“There are about 5,000 homes that have been lost in our area, and those folks were our customers,” says manager Susan Hatch. “People come in and share their stories about, if not losing their home, then having to flee for their lives. It was pretty heart-wrenching here.”
Hatch adds that none of her employees lost their homes to the wildfires, but several were evacuated for most of the following week.
At Bennett Valley Gardens in Santa Rosa, operations were closed down in order to not interfere with the ongoing evacuations in the area, says store manager Taylor Black.
“We did close down for four or five days,” Black says. “For a couple days, there were some evacuations in our neighborhood, and then we also just wanted to shut down so there weren’t people on the roads unnecessarily.”
As a result, Black says that business took a hit at Bennett Valley Gardens, but fortunately, the building was untouched. The situation was similar at Prickett’s Nursery, which operates two locations in Santa Rosa and nearby Healdsburg. Both were shut down due to the active evacuation in Santa Rosa, but neither was damaged by the fires.
“The damage we had was basically from not being able to water [the plants] because there was no power, and we’re on well water,” says co-owner Deanna Tubbs.
Bloom’s Wholesale Nursery, a grower in the area that supplies green goods to some Santa Rosa retailers including King’s Nursery, was also damaged in the fires but is working to return to regular operations. Comment from the owners of Bloom’s Wholesale Nursery was not available to Garden Center magazine by press time.
The unprecedented destruction from the fires left thousands of Central Californians without homes and with no choice but to rely on the mercy and kindness of their neighbors. Relief initiatives by private and public entities were launched across the impacted counties, and people opened their homes to friends and strangers in need.
“The amount of support that the community has given to one another has just been a beautiful thing,” Black says. “It’s county-wide. Shelters and donation centers had to shut down because they had so many donations coming their way. Strangers being kind and helpful to one another — I think there’s some beauty in all of it.”
With their businesses intact but their neighbors and clients suffering, garden centers in and around Santa Rosa saw opportunities to make a difference.
In order to help some of its clientele return to normalcy, Prickett’s Nursery is offering discounts to those looking to replace plants lost to the flames.
“We’re inviting our customers to fill out an application and turn it into us, and we’re giving them 25 percent off discount vouchers, which are good until 2021 for them to use at the nursery so they can re-landscape,” Tubbs says. “Applications are starting to come in. Some of the folks have lost their homes, and they’re not ready to landscape yet. We also have several customers that have just lost their landscapes, where the fire came right up to their house. Some of those folks are ready to make things green again and re-plant. They are very fortunate, for sure.”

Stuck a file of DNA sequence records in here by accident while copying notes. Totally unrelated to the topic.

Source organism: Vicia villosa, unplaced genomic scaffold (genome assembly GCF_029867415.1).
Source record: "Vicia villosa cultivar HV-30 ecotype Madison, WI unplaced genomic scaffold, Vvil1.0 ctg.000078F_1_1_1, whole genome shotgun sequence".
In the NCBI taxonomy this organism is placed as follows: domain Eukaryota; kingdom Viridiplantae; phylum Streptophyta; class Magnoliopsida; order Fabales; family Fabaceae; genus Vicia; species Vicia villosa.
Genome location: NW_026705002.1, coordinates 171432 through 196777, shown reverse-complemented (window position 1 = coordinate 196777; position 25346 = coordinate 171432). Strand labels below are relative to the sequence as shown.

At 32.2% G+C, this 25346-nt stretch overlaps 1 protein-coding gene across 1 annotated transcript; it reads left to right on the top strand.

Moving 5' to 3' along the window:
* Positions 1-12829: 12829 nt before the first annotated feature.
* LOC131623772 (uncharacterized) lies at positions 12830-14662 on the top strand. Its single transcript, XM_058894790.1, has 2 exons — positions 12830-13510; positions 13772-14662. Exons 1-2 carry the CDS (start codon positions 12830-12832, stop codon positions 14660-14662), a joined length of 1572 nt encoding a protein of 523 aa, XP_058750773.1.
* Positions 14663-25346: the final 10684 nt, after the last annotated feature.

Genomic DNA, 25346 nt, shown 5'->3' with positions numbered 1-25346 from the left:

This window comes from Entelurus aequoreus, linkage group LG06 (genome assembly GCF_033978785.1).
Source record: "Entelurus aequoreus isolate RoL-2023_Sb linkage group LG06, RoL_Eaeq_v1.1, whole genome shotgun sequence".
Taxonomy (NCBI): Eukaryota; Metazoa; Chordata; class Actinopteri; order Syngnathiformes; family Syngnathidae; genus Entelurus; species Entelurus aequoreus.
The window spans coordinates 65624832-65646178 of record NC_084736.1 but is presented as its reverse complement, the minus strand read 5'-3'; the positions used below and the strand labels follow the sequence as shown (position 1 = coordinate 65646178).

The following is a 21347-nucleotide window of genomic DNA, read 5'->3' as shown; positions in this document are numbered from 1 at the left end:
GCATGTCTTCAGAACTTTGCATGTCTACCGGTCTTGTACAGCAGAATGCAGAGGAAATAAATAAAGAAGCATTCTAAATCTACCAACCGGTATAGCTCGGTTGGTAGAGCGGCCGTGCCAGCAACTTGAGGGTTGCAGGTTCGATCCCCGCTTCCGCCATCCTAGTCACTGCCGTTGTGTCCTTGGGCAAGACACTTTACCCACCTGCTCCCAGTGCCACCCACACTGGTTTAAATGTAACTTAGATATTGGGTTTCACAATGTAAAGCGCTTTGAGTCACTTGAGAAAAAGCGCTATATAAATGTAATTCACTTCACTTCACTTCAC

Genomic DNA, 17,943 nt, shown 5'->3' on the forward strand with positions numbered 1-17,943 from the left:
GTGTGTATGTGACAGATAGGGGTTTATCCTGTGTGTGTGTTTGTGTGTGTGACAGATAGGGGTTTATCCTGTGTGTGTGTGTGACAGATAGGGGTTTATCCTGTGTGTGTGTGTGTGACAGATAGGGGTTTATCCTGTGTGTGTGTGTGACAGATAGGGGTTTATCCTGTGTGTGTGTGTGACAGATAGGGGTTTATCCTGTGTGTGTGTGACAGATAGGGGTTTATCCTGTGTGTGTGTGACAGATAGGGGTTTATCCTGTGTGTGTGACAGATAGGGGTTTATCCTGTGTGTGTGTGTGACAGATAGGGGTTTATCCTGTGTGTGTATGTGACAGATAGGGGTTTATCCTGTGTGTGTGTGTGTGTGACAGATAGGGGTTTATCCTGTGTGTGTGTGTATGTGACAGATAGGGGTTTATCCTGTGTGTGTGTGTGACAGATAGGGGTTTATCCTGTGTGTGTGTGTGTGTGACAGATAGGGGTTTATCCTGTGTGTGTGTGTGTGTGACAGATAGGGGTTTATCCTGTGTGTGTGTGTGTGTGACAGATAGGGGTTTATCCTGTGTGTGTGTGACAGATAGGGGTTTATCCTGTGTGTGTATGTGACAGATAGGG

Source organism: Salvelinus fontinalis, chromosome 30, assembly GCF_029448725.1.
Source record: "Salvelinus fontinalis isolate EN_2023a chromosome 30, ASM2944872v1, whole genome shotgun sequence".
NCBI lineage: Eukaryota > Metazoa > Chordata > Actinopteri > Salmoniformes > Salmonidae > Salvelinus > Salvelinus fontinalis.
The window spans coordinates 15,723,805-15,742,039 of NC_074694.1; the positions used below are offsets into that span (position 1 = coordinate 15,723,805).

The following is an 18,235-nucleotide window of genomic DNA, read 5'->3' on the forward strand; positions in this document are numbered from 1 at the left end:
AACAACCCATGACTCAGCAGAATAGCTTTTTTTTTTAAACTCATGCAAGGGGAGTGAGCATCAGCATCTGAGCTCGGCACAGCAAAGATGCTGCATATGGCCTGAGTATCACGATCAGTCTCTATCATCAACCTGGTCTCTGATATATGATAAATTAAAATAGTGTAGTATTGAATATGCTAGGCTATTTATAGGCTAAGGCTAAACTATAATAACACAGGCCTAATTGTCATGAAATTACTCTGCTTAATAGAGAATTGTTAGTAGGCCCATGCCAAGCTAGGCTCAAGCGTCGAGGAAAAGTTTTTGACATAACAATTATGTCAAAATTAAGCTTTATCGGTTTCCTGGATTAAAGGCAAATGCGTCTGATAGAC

The fires have also affected the local schools, Tubbs says. An elementary school building in the Mark West Union School District was closed down due to damage, so Prickett’s Nursery has coordinated multiple charity efforts to help the district recover, including a fairy gardening workshop, from which 25 percent of the proceeds went toward repairs for the damaged school. Also, for two days in December, Tubbs says 20 percent of cut tree sales will go to the district.
Sloat Garden Center, which operates 14 stores throughout California, announced that it will donate 10 percent of pre-tax sales from Dec. 1-3 to North Bay Fire Relief, with a minimum donation of $25,000. All donations will benefit the Sonoma Community Resilience Fund.
Preparing for the unexpected
Unlike some other natural disasters like hurricanes, wildfires often strike with little to no advanced notice. Tubbs says officials in her region determined that the October fires began with a sparking transformer setting fire to nearby foliage — combined with high winds and dry conditions, the flames expanded rapidly.
“It’s one of those things that nobody would expect for our area at all,” Tubbs says. “I don’t know that there’s a way to really prepare for anything like that.”
Others said the intensity of the fires was unprecedented.
“There were four major fires in our county at the same time. It was nuts,” Hatch says. “The weather was very, very dry and the wind was coming out of the east, which was unusual. Any small spark was fanned into a large flame very quickly.”
Aside from the direct damage caused by the wildfires, there are unexpected side effects that survivors must be aware of. According to FEMA, regions recently hit by forest fires are at an elevated risk of flooding.
“Large scale fires like the ones that raged in October leave the land stripped of vegetation, charred and unable to absorb rainfall,” according to a press release from Sonoma County officials. “This creates the perfect conditions for flooding because of run-off.”
While there’s only so much one can do to be ready for a sudden, out-of-control wildfire, there are resources available to inform citizens and businesses of unexpected natural disasters. Tubbs recommends Nixle, an app that forwards mobile alerts from emergency response agencies.
“I’d say everybody should sign up for those Nixle alerts. You sign up for it, and on your phone, you’ll get a text message — that’s how I knew about the fire,” she says.